updated 9/25/2006 5:13:45 PM ET 2006-09-25T21:13:45

Yahoo Inc. plans to close its U.S. offices during the final week of the year, a cost-cutting measure that will require most of the Internet icon’s 10,500 workers to use their vacation time if they want to be paid for the time off.

It will mark the first time in Yahoo’s 11-year history that its U.S. employees have been required to burn up vacation time during the week between Christmas and New Year’s — a traditionally slow period for most businesses outside the retailing and hospitality industries.

“Taking a little time off during a work week when so many of our partners and advertisers are also closed is the prudent thing for Yahoo to do,” Libby Sartain, the company’s senior vice president for human resources, wrote in a Sept. 21 e-mail posted on Valleywag.com, an online site devoted to Silicon Valley gossip.

Contacted Monday, Yahoo spokeswoman Joanna Stevens confirmed the e-mail’s authenticity, as well as the company’s closure plans. “This will make sure everyone has time to recharge their batteries,” Stevens said.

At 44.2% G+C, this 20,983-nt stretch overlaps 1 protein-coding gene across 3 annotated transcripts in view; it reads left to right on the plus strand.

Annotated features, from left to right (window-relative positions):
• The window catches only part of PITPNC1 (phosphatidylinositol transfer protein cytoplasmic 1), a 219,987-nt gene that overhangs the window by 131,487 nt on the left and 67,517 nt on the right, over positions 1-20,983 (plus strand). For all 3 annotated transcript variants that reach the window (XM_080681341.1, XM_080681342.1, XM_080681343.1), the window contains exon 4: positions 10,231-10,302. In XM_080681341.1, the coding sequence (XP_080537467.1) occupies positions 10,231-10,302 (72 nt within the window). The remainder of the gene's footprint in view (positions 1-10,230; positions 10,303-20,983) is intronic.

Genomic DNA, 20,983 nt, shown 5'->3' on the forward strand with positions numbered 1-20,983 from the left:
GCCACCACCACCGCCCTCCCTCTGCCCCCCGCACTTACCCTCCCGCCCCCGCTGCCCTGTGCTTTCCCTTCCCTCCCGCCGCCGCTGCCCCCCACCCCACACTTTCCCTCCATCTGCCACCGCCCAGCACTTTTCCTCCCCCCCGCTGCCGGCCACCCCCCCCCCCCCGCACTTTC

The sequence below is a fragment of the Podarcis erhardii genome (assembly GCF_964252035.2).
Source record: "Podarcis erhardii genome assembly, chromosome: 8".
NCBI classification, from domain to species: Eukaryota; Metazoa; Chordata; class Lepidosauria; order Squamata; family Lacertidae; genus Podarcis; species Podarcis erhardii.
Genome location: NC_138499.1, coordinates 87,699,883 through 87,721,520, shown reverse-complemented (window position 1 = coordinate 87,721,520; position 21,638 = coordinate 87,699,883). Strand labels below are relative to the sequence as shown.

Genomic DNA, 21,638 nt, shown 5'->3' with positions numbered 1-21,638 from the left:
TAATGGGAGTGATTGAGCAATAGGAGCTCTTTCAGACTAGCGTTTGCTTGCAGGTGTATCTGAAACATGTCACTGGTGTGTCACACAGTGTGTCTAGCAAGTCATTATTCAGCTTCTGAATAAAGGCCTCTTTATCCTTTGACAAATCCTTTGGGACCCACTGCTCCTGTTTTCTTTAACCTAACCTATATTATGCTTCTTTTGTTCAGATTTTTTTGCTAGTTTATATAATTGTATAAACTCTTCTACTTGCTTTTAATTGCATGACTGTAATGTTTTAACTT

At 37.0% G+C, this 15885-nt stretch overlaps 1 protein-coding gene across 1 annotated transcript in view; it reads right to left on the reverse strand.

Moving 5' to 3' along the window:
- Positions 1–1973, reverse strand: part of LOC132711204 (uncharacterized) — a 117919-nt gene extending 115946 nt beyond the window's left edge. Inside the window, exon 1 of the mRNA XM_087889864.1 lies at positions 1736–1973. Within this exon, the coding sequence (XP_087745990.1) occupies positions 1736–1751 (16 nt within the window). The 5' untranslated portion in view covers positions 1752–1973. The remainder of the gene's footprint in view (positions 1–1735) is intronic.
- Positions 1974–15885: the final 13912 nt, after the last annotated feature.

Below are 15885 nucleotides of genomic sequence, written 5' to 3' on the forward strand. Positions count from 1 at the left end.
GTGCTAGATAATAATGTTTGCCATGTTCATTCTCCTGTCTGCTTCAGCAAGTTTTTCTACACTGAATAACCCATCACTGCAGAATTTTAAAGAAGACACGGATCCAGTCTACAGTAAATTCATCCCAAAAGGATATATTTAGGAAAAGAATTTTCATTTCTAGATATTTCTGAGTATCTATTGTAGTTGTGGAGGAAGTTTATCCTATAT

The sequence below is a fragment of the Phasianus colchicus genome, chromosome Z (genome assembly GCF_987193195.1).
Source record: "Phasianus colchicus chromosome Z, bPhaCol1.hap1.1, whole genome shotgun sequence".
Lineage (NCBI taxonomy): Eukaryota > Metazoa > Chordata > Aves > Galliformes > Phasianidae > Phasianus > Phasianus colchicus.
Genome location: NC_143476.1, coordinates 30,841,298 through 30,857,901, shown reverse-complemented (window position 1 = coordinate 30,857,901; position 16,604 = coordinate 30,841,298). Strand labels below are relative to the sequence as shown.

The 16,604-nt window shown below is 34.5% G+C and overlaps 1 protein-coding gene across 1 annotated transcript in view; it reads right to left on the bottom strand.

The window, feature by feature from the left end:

The move also will help Yahoo save money by lowering its expenses for lighting and heating its offices. It will also enable the Sunnyvale-based company to reduce its liabilities for its employees’ accrued vacation.

Stevens described the projected savings as “minimal.”

Every little bit helps Yahoo right now because its online advertising growth has been tapering off, an unexpected development that prompted management to warn investors last week that the company’s revenue will fall slightly below analyst estimates.

That disappointment added to the anxieties that had already surrounded Yahoo as it scrambles to catch up to Google Inc. in the Internet’s lucrative search market while trying to fend off threats from other increasingly popular Web sites like News Corp.’s MySpace.com and YouTube.com.

Yahoo shares fell Monday on the Nasdaq Stock Market. The company’s stock price has slid by 35 percent so far this year.

© 2013 The Associated Press. All rights reserved. This material may not be published, broadcast, rewritten or redistributed.

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